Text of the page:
- Coldplay – Parachutes
- Craigs Brother – Homecoming
- Dashboard Confessional – Swiss Army Romance
- Eve 6 – Horrorscope
- Face to Face – Reactionary
- Gob – The World According to Gob
- Goldfinger – Stomping Ground
- Good Charlotte – Good Charlotte
- Green Day – Warning
- Junction 18 – This Vicious Cycle
- Less Than Jake – Borders & Boundaries
- Mest – Wasting Time
- Midtown – Save The World, Lose the Girl
- Millencolin – Pennybridge Pioneers
- MxPx – The Ever Passing Moment
- New Found Glory – New Found Glory
- Relient K – Relient K
- Rufio – Perhaps, I Suppose
- Slick Shoes – Wake Up Screaming
- Strung Out – Element of Sonic Defiance
- Sum 41 – Half Hour of Power
- The Movielife – This Time Next Year
- The Offspring – Conspiracy of One
- The Stryder – Masquerade in the Key of Crime
- Thrice – Identity Crisis
- Zebrahead – Playmate of the Year
This is just an incredible list of music, from Less Than Jake to Strung Out to Gob and Rufio. These are albums that feel at the heart of my entire high school experience. From the car rides to the hallways, these are the albums that defined years that felt like lifetimes. Whereas a two year period now flies by at the speed of Twitter, in 2000, my teenage summers felt like decades, and this is the music that kept me company.
As we went barreling into the 2000 election, and Florida, and hanging chads, I began to feel a wall of cynicism crawl around me. I was trying to make decisions about what colleges I would apply to, even though a big part of me didn’t want to go. I was struggling with a sense of purpose, of self. I was so into technology, obsessed with the internet and this growing web, and I just knew this was what I wanted to do with my life, it had to be online, it had to do with this new frontier. And I didn’t know how college was going to get me closer to my goals.2 And, here in 2000, AbsolutePunk was starting to become more of a formalized thing for me. I was updating the website regularly with new features, news, wallpapers, AIM icons, magazine scans, and experimenting with new web development techniques. Tables! An early blogging platform called Graymatter that would let me update news by typing text into the web-browser. Madness! I was making friends with others online running websites like NewFoundGlory2.com and Drive-Thru Records fansites. I was thinking about how I had all these bands I was discovering and falling in love with, and I wanted to share that with people. I’d formally register AbsolutePunk.net in June of this year, and the seeds were starting to be planted for transitioning the website away from just two bands and into the next phase.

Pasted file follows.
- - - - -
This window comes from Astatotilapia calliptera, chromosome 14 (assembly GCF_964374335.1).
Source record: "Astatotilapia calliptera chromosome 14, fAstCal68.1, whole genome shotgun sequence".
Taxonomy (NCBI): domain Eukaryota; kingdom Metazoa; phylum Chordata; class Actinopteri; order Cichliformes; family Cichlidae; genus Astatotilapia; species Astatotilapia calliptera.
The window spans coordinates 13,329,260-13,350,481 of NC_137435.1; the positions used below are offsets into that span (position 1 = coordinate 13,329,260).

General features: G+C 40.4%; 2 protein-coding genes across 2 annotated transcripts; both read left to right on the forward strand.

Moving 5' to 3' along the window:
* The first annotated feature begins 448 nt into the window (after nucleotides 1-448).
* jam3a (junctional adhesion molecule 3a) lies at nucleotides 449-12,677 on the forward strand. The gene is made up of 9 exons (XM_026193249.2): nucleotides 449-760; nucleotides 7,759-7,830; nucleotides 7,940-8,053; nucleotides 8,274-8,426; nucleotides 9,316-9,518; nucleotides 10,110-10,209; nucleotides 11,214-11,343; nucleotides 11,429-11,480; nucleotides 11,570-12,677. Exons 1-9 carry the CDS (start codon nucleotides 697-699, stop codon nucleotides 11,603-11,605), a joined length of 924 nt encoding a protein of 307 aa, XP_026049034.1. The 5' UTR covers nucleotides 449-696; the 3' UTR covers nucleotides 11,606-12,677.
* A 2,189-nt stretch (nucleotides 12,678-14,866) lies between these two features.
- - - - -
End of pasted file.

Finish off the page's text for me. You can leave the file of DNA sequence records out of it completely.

For as much as I love the music of this era, it’s this era online that I have a nostalgic yearning for the most. Before social media became how everyone communicated or shared their thoughts about everything, all the time, there were these little website silos you’d visit every day. You’d browse around, checking out updates on all the sites in your bookmarks, and then maybe talk with a handful of people over AIM about what they were working on and building. You’d look at other fansites and see what they were adding, or what design trends they were employing, and then you’d try and mimic them or build upon it for your own website. There were no clickbait headlines, no engagement algorithms, no fighting through the stream for attention; it felt so much simpler. I miss that. Now with the dominance of Facebook and this model of feeding the beast as much content as humanly possible, it feels so quaint to think about those early days. Just a bunch of stupid kids posting photos about our favorite bands. Where you’d check AIM away messages religiously and get excited about messages like, “Hey, have you heard about this band called Thrice? They just released this album in California called Identity Crisis that is getting a lot of buzz, you should check it out.”
And maybe I look at it all through late-thirties rose-colored glasses. Of course I do. But these sounds of instant messaging, the door creaks and slams, the chimes of an incoming message, are almost as important to those years as the sounds coming from my speakers. A life lived between headphones and this burgeoning online world. A world that I would escape to when things were tough at home. A bedroom in the basement with a portal to a different, more controllable, world just a few 56kbps modem screeches away. A music collection building at a rapid pace and a teenage brain filled with arrogance and confidence that only a teenage brain can have.
Graduation, college, leaving friends, family, and a girlfriend behind–this is all just on the horizon. The internet will get faster. Bigger. iPods and digital music will shift entire music collections to our pockets. New bands to discover are just around the corner, and this music I’m listening to is about to hit a new level of mainstream awareness. And, on top of it all, the entire world is about to change this next September. But when I think about this little pocket in time, it’s the moment that best defines my adolescence. Before too much responsibility, but where I’m just old enough to drive and experience the expansion of my tiny sphere. The freedom of a car and a CD player, one is letting me get out into the world, the other letting me get out of my head. The freedom of the internet and exploring an uncharted frontier, naive and powered by Red Vines, Mt. Dew, and Cheese-Its. And now with a domain name to call my own. Things are about to get weird.